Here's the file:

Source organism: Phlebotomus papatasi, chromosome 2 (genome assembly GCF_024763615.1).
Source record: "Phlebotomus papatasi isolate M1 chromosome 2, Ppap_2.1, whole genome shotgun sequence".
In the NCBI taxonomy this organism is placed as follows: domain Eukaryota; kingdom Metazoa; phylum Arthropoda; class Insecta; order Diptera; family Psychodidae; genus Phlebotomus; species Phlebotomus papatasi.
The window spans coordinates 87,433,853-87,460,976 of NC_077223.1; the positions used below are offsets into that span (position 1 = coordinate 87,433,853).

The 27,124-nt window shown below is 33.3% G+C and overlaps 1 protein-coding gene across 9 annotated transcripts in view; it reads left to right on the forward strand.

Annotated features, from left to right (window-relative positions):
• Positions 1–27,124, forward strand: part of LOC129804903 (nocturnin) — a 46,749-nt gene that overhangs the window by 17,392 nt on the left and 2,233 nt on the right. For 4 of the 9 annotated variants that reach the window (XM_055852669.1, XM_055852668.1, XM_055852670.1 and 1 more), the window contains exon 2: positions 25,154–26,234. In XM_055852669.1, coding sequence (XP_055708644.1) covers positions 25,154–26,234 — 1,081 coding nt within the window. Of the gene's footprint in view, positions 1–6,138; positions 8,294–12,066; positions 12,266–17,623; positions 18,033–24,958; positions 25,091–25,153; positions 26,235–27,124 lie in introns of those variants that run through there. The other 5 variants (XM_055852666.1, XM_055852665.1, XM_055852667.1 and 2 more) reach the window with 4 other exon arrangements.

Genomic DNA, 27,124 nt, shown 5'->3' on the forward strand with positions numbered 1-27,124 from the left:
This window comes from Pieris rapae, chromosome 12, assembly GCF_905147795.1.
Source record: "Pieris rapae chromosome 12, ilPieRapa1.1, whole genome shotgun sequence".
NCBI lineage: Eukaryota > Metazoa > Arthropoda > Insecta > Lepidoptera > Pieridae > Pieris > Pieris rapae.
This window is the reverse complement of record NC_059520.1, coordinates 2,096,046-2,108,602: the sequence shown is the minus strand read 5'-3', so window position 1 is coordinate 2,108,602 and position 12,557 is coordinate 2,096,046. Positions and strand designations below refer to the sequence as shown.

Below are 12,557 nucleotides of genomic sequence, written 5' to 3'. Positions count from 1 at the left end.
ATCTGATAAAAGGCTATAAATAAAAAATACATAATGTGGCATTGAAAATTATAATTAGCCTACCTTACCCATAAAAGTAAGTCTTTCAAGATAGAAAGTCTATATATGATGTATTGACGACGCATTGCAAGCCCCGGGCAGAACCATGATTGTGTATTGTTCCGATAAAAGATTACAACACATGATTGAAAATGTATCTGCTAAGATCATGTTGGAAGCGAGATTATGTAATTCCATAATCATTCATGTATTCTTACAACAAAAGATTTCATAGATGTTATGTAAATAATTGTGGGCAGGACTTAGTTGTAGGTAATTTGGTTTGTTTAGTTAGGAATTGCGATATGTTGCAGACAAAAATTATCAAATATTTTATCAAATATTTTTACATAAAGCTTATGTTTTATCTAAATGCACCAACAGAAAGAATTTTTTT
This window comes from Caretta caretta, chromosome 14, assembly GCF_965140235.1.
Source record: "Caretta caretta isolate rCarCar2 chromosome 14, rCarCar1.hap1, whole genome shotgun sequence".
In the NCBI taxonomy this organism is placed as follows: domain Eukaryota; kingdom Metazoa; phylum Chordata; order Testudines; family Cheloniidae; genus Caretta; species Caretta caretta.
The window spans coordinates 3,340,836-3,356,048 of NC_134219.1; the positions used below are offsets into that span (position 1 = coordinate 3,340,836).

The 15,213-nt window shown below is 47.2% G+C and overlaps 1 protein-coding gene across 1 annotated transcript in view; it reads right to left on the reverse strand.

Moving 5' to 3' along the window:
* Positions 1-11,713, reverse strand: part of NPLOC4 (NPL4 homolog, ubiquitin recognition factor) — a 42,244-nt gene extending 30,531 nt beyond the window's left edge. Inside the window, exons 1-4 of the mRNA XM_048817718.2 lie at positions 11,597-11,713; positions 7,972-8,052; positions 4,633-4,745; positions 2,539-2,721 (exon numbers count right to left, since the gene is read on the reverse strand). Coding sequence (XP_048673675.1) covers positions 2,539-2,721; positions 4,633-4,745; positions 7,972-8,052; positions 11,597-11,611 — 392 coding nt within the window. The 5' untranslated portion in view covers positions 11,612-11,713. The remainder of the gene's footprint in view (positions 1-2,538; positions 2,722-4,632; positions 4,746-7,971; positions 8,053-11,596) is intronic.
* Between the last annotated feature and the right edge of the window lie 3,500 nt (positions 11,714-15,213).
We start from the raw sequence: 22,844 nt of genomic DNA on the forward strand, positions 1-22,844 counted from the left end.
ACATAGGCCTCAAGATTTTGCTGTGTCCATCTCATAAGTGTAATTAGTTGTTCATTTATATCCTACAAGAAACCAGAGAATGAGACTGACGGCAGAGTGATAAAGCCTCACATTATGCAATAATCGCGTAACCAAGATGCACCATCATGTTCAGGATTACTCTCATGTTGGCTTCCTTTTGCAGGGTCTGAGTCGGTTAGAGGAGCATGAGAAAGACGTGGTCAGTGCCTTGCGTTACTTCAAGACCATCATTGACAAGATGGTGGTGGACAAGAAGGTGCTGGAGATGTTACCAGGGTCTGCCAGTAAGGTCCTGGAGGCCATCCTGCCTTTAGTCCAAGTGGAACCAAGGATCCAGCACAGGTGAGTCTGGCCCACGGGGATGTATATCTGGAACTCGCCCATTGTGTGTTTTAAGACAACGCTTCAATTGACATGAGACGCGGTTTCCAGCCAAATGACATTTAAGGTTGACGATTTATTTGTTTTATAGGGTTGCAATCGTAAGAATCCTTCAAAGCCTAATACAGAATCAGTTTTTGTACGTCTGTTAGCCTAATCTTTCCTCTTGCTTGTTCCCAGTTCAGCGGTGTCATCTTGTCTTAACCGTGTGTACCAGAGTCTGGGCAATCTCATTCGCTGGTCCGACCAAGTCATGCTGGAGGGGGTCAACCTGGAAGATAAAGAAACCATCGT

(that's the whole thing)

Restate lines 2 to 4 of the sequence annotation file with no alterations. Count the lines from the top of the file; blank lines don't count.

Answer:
Source record: "Phlebotomus papatasi isolate M1 chromosome 2, Ppap_2.1, whole genome shotgun sequence".
In the NCBI taxonomy this organism is placed as follows: domain Eukaryota; kingdom Metazoa; phylum Arthropoda; class Insecta; order Diptera; family Psychodidae; genus Phlebotomus; species Phlebotomus papatasi.
The window spans coordinates 87,433,853-87,460,976 of NC_077223.1; the positions used below are offsets into that span (position 1 = coordinate 87,433,853).